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February 06, 2014

Personal Mention

The American Academy of Political and Social Science (AAPSS) has named Carnegie Mellon's Daniel S. Nagin a 2014 fellow for his efforts to improve society through research and influence over public policy. He will be honored at an AAPSS ceremony on May 8 in Washington, D.C. Nagin, the Teresa and H. John Heinz III University Professor of Public Policy and Statistics, associate dean of faculty at the Heinz College and an alumnus of the university, was cited for his work in using statistical methods to analyze criminal and antisocial behavior over the course of individuals' lives. He developed a statistical methodology that has made clear that the developmental origins of criminal and violent behavior can be traced to very early in life. Nagin was awarded the Stockholm Prize in Criminology in October for his research showing  that imprisoning offenders generally fails to reduce repeat offenses and may even exacerbate relative to community corrections options. His work helped to support the first decline in four decades in the U.S. incarceration rate.

Associate Professor of Electrical and Computer Engineering Priya Narasimhan, founder of YinzCam, and engineering students tested multi-camera instant replays to smartphones at the Super Bowl last Sunday. YinzCam, which creates mobile sports apps that allow fans to stay in touch with their favorite teams 24/7 by providing them with real-time stats, multimedia, streaming radio, social-media and more, has seen more than 7 million downloads of their products. The company's mobile-video technology is also being deployed within sports venues throughout the country to allow fans to watch instant replays, live cameras (including the NFL RedZone channel) on their smartphones, tablets or touchscreen computers. Read more about YinzCam at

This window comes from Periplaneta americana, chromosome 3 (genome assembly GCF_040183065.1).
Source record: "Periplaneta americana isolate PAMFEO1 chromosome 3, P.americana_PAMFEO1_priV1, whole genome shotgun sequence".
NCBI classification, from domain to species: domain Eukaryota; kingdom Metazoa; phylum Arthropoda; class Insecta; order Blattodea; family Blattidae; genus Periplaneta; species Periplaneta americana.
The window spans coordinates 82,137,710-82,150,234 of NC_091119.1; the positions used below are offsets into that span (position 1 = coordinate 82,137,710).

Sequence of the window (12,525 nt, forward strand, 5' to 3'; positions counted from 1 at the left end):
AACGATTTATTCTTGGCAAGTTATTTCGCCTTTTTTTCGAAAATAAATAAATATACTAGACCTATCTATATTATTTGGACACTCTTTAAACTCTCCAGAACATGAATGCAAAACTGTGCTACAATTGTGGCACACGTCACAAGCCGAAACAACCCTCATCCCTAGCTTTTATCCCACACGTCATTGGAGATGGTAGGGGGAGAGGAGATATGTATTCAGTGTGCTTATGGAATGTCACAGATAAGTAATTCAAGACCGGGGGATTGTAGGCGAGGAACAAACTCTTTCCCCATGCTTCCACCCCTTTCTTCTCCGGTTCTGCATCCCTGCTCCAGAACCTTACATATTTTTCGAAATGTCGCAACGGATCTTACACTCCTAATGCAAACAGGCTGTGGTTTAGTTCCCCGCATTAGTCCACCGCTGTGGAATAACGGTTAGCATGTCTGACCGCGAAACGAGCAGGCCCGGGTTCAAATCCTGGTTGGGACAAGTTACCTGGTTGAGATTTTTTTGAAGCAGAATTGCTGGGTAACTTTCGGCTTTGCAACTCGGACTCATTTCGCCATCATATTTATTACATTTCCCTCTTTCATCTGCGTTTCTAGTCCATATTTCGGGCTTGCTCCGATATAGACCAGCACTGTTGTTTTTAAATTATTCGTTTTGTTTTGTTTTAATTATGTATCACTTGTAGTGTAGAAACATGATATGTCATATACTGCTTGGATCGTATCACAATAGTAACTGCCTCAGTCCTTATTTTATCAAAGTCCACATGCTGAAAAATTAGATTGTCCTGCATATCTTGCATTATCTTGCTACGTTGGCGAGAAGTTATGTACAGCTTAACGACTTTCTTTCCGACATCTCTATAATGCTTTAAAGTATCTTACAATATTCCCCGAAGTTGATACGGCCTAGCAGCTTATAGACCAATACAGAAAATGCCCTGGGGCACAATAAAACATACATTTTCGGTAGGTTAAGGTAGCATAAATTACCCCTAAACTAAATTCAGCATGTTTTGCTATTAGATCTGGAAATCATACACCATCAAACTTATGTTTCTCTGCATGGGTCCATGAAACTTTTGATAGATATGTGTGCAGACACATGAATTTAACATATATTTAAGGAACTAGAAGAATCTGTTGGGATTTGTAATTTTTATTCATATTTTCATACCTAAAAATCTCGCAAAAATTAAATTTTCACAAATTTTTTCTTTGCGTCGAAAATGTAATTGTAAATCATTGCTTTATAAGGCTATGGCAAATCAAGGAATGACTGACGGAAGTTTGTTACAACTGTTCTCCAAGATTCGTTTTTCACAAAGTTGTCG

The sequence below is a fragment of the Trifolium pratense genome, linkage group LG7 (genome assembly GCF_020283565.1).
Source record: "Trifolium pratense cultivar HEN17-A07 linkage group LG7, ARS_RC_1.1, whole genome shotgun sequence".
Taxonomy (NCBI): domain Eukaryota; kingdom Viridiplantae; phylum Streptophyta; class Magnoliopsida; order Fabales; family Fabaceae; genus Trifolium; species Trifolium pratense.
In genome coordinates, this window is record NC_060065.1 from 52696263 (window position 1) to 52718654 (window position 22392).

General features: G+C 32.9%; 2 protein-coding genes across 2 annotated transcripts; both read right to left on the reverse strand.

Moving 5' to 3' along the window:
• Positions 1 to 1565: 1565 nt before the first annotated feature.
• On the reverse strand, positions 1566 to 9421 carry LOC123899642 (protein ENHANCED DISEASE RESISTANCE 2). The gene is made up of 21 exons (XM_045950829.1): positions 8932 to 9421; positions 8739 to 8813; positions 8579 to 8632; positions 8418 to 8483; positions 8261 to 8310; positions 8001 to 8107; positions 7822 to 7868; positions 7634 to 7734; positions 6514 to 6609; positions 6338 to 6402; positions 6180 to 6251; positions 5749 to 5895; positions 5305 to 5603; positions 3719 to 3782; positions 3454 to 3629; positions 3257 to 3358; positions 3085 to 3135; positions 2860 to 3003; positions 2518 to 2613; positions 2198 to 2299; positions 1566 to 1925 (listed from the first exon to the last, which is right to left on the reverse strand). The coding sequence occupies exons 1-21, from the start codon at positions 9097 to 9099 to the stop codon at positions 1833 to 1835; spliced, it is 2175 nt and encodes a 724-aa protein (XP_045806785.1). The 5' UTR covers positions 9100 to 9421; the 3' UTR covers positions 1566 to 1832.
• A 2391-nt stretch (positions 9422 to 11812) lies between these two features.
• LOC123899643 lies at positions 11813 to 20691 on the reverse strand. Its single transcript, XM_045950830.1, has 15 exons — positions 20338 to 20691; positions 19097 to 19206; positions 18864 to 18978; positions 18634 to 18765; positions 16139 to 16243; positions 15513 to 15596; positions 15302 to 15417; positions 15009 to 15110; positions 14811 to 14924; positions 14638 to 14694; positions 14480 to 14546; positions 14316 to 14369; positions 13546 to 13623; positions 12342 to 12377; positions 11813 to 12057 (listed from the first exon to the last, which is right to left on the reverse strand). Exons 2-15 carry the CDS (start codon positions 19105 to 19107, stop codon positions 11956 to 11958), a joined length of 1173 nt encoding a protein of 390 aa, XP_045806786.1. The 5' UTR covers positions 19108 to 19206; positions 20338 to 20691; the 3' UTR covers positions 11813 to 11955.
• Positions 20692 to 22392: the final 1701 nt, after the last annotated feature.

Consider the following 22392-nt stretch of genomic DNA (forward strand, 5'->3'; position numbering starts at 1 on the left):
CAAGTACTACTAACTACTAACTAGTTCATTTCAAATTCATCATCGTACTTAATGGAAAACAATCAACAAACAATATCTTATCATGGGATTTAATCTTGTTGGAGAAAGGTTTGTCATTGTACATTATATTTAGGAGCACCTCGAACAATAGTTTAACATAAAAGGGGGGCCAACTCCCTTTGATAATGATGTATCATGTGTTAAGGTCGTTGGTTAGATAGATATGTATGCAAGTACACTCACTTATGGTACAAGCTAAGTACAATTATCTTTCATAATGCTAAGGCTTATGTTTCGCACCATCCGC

Passwords QuiltLorrie Cranor, an associate professor of computer science and engineering and public policy, and director of the CyLab Usable Privacy and Security Laboratory, was recently recognized as one of 18 winners, honorable mentions and people’s choice awardees from the International Science & Engineering Visualization Challenge. The contest, which is jointly run by the National Science Foundation (NSF) and the journal Science, exemplifies the old axiom, “a picture is worth a thousand wards.” It celebrates the long tradition of using various types of illustrations to communicate the complexities of science, engineering and technology for education and journalistic purposes when words aren’t enough. Cranor’s quilt “Security Blanket” (pictured above) took honorable mention in the illustration category. While on sabbatical during the 2012-2013 academic year she worked on visualizing security and privacy concepts through art as a fellow of the Frank-Ratchye STUDIO for Creative Inquiry. Read more about Cranor's quilting.